If you're one of the 97 million people who play Candy Crush Saga every day, consider yourself a sweet treat for King, the company behind the game, which finds itself ready to net around $326 million from the sale of shares in a public offering later this month.
On Wednesday, King updated its prospectus, filed with the Securities and Exchange Commission, to reveal that it plans to price its shares at between $21 and $24 a piece. At the high end of that range, King is slapping a $7.6 billion value on a company that makes 180 titles but only one that really matters.
Candy Crush is King's one-hit wonder. This one game, played by hundreds of millions of people each month, accounts for 78 percent of the company's total gross bookings. Candy Crush is an even bigger factor on mobile, where King made a lion's share -- $1.32 billion of $1.88 billion -- of its money last year.
The question is whether Candy Crush is a one-hit wonder with staying power. Recent history in the social games space would suggest otherwise, and it's impossible to predict whether Candy Crush's sweet spot on mobile can be forever delicious. That's because 12-year-old King barely has a year-and-a-half of experience profiting from mobile games.
By comparison, a look at Zynga's most recent financial statement -- and stock price -- argues against those ready to bank on the continued success of one big-name title. Farmville-maker Zynga reported $873 million in revenue for 2013, which is 32 percent less than it made in the previous year.
The difference between Zynga and King is a pretty big one: mobile. When Zynga went public at the end of 2011, it had been buoyed by the success of Farmville, a Web-based social game. But that genre has taken a backseat to games on mobile devices in recent years, and Zynga has yet to navigate this chasm or make real money on mobile.
King and Candy Crush, meanwhile, are now almost entirely mobile in nature. Take it from the company. "From their launch until February 28, 2014, our mobile games have been installed more than 600 million times. These mobile games were the primary driver for the acceleration in our revenue growth during the fourth quarter of 2012 and 2013," King said in its prospectus.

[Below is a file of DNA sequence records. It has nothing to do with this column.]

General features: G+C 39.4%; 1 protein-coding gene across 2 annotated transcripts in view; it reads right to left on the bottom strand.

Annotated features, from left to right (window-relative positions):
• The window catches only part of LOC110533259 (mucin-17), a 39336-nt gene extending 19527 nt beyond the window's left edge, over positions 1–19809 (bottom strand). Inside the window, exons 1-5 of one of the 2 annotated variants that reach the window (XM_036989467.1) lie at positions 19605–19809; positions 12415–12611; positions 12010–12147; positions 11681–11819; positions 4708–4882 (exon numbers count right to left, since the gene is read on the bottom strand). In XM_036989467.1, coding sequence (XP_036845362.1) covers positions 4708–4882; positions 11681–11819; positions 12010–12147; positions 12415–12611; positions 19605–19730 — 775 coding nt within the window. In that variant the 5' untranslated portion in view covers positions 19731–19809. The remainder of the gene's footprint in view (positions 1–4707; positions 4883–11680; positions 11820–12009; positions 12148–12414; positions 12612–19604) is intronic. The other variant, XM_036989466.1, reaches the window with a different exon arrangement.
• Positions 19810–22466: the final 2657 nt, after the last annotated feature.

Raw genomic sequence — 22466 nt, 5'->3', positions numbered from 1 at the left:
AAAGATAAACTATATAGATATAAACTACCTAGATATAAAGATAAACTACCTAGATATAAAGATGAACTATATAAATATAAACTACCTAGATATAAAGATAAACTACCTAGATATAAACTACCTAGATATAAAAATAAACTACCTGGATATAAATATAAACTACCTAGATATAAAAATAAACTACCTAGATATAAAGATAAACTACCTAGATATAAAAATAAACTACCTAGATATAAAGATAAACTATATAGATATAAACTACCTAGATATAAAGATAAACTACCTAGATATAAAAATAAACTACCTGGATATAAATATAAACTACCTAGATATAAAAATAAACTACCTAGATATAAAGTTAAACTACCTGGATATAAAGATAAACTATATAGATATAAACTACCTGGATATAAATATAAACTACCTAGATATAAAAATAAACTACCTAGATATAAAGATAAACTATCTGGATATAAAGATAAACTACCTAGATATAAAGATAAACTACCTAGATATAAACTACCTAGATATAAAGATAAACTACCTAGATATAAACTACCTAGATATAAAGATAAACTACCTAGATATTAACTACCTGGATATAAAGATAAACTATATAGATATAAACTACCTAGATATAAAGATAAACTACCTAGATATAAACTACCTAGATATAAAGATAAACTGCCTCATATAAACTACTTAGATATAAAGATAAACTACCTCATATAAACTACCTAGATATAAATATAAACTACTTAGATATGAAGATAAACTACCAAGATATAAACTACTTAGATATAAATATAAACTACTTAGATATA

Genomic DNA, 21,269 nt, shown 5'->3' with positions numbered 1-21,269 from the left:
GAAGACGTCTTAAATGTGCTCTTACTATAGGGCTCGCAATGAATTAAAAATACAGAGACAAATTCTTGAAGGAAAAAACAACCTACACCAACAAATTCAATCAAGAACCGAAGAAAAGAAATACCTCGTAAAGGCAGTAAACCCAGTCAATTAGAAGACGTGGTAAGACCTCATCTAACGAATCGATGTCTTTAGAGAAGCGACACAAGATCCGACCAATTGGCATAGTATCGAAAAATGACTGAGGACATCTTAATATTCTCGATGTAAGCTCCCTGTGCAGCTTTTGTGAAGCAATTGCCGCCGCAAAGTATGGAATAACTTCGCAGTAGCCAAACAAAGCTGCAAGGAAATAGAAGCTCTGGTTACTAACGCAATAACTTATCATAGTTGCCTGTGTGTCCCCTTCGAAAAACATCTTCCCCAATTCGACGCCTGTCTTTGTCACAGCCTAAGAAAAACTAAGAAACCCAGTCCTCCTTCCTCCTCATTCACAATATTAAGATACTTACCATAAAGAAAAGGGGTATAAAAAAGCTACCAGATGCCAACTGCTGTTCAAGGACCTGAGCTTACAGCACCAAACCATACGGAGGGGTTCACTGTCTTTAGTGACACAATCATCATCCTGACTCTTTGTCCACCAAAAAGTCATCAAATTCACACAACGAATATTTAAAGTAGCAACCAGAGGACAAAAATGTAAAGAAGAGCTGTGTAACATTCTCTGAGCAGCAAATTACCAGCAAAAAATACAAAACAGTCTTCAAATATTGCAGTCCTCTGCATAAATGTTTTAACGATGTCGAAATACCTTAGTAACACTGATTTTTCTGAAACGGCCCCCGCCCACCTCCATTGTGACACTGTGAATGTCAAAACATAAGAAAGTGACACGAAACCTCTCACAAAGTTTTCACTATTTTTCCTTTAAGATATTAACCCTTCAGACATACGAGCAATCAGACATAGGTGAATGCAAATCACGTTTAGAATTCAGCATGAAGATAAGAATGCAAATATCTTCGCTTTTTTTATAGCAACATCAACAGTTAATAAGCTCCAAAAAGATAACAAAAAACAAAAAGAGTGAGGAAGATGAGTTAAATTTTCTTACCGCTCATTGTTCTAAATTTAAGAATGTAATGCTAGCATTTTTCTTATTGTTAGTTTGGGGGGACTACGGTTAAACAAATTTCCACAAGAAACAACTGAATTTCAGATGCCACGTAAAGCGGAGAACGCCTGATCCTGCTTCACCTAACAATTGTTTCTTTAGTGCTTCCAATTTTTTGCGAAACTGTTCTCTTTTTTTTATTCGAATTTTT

I say now because King's business was an entirely different one prior to 2011. Then, the company made its revenue from players who paid tournament fees to participate in multiplayer skill games on its Web site. Today, these skill tournaments account for just 1 percent of revenue. What changed? Candy Crush, which debuted in late 2012, as a Facebook app and smartphone game.
"Candy Crush has really taken off on the mobile side, and that's really where it has established itself from very early on," Marcos Sanchez, vice president of global corporate communications at AppAnnie, told CNET, "which is unlike migrating from a different platform to mobile."
King, said Sanchez, has done a remarkable job of understanding what it means to develop and sustain a mobile game -- Candy Crush, if turned into a franchise, could be enough to keep the company in the black, he said.
Sanchez likens Candy Crush's franchise potential to Angry Birds, which is made by Finnish company Rovio. Rovio, while seemingly in no rush to go public, has turned its one-hit wonder into a gaming franchise that includes a number of crossover titles (Angry Birds Star Wars, for one), a feature film, and a bevy of consumer goods.
King seems to be on that page. "We believe Candy Crush Saga, our top title to date, is one of the largest interactive entertainment franchises of all time," the company said in its prospectus.
But red flags persist, the most alarming being that King saw 1 million fewer people in the fourth quarter of 2013 pay for upgrades than in the previous quarter. The company reported 12 million monthly unique payers in December, which means just 4 percent of its 324 monthly active users are willing to spend to level up. Candy Crush and King's other games are also largely dependent on distribution through app stores, and the various social-sharing and recruiting features proffered by Facebook.
"Everything has a life," Sanchez said. "I don't know that we have enough data on any one game to know the life cycle. Mobile hasn't been around long enough."